A 50-year-old man presents as a pedestrian struck with polytrauma, including severe TBI. Upon arrival to the resuscitation bay, the patient is noted to have a right-sided blown pupil, concerning for herniation. Which hypertonic solution should be administered: HTS or mannitol?
What does the literature say?
A full literature review remains outside the scope of this article, however, two recent studies re-evaluated HTS vs mannitol and their effects on ICP.
*Additional resources and references are cited at the end of this article*
What did they find?
Here is a summary analysis of the first paper:
And here is the summary analysis of the second paper:
Both HTS and mannitol are effective in decreasing ICP; however, one must consider the patient presentation. HTS is an effective volume expander while mannitol is an osmotic diuretic, thus, HTS should be preferred if there are needs for resuscitation. However, because elevated ICP is considered a neurologic emergency, whichever agent is readily available should be administered. Serial sodium monitoring should be performed with HTS therapy as rapid changes in serum concentrations may lead to osmotic demyelination syndrome. Patients on prolonged mannitol therapy are at risk of acute kidney injury – be sure to measure serum osmolality gaps.
- Emergency Neurological Life Support Intracranial Hypertension and Herniation Protocol. Neurocritical Care Society. March 2020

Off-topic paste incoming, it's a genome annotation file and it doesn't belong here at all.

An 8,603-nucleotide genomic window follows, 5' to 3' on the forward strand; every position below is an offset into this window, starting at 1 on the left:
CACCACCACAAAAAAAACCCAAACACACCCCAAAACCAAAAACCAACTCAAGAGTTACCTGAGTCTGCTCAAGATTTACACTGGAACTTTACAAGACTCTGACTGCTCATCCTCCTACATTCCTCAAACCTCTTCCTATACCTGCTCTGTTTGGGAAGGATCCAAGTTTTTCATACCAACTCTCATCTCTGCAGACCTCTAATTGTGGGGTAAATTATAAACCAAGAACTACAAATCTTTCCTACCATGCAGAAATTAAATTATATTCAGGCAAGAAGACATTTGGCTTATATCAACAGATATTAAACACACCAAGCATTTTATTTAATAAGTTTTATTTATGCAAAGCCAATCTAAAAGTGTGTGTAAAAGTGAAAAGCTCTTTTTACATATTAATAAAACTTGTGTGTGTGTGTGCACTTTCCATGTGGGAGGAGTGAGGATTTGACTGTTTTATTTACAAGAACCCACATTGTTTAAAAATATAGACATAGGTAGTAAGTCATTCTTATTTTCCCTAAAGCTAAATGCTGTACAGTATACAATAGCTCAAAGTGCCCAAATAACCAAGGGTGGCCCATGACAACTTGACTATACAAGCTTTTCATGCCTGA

- Shi J,et al. Hypertonic saline and mannitol in patients with traumatic brain injury: a systematic and meta-analysis. Medicine 2020;99:35.
- Mangat HS, et al. Hypertonic Saline is Superior to Mannitol for the Combined Effect on Intracranial Pressure and Cerebral Perfusion Pressure Burdens in Patients With Severe Traumatic Brain Injury. Neurosurgery. 2020 Feb 1;86(2):221-230.
- Burgess S, Abu-Laban RB, Slavik RS, Vu EN, Zed PJ. A Systematic Review of Randomized Controlled Trials Comparing Hypertonic Sodium Solutions and Mannitol for Traumatic Brain Injury: Implications for Emergency Department Management. Ann Pharmacother. 2016 Apr;50(4):291-300.
- Chen H, Song Z, Dennis JA. Hypertonic saline versus other intracranial pressure-lowering agents for people with acute traumatic brain injury. Cochrane Database Syst Rev. 2019 Dec 30;12(12):CD010904.
- García-Morales EJ, et al. Osmole gap in neurologic-neurosurgical intensive care unit: Its normal value, calculation, and relationship with mannitol serum concentrations. Crit Care Med. 2004 Apr;32(4):986-91.